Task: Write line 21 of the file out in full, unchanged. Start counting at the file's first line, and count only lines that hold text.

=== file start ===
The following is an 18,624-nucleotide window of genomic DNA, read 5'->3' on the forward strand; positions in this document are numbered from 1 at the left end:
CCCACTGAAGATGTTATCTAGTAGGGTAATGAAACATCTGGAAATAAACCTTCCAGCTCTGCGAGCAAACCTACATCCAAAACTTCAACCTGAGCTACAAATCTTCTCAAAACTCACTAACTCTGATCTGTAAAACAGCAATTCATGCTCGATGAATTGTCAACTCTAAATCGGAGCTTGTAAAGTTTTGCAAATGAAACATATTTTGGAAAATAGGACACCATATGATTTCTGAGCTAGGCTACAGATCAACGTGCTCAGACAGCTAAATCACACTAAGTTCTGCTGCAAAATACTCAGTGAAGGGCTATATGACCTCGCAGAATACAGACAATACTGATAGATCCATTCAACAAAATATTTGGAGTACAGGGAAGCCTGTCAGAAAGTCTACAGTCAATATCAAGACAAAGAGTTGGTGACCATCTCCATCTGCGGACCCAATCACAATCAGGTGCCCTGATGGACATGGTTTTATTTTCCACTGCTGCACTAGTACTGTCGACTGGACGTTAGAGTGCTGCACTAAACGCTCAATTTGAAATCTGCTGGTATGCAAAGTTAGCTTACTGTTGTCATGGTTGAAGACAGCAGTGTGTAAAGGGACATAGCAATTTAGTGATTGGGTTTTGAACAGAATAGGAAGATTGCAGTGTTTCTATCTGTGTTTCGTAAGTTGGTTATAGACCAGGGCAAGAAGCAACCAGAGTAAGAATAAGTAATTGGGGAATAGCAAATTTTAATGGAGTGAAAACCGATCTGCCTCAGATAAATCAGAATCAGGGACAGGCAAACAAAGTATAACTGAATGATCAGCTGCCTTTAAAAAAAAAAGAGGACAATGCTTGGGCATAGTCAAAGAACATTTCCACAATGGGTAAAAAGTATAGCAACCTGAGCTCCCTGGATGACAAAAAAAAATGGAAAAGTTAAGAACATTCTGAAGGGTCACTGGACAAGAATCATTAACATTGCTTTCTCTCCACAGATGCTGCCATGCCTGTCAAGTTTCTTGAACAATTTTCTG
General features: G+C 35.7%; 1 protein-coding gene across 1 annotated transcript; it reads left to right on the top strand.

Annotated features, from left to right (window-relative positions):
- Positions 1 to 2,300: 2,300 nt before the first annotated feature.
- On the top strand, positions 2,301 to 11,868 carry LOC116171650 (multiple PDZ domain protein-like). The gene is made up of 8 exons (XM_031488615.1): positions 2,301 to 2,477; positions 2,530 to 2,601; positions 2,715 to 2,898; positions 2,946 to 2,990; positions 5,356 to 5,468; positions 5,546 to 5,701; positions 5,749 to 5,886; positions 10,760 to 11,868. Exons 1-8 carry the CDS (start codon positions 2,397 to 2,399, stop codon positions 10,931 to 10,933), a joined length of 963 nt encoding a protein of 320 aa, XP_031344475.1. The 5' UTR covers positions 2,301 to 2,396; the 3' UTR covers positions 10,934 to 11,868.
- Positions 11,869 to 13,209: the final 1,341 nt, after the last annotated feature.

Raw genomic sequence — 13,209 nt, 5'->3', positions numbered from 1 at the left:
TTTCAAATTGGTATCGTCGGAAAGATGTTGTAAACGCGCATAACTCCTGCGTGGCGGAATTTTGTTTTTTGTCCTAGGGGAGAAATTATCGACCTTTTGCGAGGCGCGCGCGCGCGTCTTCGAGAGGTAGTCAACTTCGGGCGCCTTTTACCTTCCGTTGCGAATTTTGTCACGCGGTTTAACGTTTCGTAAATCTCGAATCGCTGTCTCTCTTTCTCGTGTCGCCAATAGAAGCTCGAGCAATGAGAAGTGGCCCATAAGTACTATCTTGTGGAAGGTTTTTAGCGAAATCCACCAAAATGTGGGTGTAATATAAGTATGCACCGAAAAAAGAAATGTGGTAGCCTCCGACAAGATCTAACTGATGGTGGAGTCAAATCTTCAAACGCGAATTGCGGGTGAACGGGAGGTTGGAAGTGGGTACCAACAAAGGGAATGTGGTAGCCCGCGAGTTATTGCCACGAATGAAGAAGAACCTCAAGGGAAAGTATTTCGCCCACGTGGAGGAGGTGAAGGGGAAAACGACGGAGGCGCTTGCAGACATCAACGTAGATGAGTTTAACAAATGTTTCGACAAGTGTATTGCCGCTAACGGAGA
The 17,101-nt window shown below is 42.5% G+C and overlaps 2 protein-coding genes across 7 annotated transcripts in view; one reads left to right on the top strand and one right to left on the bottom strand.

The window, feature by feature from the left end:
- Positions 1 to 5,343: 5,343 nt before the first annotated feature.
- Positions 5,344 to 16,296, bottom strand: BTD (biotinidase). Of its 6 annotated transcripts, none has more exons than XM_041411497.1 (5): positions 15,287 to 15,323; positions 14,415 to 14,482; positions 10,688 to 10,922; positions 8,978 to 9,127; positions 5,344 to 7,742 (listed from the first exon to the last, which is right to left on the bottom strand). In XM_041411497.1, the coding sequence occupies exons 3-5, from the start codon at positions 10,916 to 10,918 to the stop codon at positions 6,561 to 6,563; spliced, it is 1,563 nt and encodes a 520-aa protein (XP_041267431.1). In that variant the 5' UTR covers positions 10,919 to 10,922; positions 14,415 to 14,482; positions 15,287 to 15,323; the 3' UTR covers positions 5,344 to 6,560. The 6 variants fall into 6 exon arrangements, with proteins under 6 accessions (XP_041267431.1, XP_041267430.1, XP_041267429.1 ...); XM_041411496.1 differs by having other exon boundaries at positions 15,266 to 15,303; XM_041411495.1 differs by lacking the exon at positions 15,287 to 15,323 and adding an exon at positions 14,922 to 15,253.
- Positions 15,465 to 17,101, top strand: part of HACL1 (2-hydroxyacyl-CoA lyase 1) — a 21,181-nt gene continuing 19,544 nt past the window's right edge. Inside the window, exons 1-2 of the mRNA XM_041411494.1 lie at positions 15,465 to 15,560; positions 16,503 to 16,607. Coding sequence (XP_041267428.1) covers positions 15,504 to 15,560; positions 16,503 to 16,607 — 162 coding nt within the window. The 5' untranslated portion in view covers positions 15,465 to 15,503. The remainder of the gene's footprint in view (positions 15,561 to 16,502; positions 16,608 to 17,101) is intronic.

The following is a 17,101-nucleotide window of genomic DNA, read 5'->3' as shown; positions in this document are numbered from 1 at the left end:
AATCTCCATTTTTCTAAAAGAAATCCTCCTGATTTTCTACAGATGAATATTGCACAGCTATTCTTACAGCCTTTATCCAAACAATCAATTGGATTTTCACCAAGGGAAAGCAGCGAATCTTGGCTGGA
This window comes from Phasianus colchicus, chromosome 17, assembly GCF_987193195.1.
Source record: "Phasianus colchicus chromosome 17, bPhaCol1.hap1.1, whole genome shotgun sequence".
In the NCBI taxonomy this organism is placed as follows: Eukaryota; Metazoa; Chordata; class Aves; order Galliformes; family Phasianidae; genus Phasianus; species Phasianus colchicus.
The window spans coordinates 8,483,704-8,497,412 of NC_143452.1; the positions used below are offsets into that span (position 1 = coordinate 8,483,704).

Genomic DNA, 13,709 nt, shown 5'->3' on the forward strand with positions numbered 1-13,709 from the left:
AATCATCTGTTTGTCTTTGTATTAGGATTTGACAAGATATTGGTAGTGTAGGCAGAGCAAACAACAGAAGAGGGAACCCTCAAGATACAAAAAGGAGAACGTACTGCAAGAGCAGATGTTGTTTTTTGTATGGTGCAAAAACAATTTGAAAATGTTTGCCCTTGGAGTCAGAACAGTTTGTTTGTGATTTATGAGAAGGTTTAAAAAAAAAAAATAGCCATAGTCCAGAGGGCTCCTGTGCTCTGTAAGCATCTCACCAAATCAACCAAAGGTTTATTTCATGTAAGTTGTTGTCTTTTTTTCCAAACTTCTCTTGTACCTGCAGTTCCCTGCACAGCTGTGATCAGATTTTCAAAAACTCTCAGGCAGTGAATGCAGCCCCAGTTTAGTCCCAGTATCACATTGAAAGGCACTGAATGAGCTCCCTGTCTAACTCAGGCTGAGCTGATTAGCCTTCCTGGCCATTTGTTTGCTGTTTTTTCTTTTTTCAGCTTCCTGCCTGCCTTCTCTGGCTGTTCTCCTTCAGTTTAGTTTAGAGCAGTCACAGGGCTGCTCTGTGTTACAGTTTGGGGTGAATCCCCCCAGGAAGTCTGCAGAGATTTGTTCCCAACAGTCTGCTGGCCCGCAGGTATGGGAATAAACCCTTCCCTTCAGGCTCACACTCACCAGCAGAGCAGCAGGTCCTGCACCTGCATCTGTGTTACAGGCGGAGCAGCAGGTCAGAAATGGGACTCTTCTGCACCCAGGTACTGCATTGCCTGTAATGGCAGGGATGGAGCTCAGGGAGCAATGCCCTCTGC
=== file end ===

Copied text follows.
Genomic DNA, 13,709 nt, shown 5'->3' on the forward strand with positions numbered 1-13,709 from the left: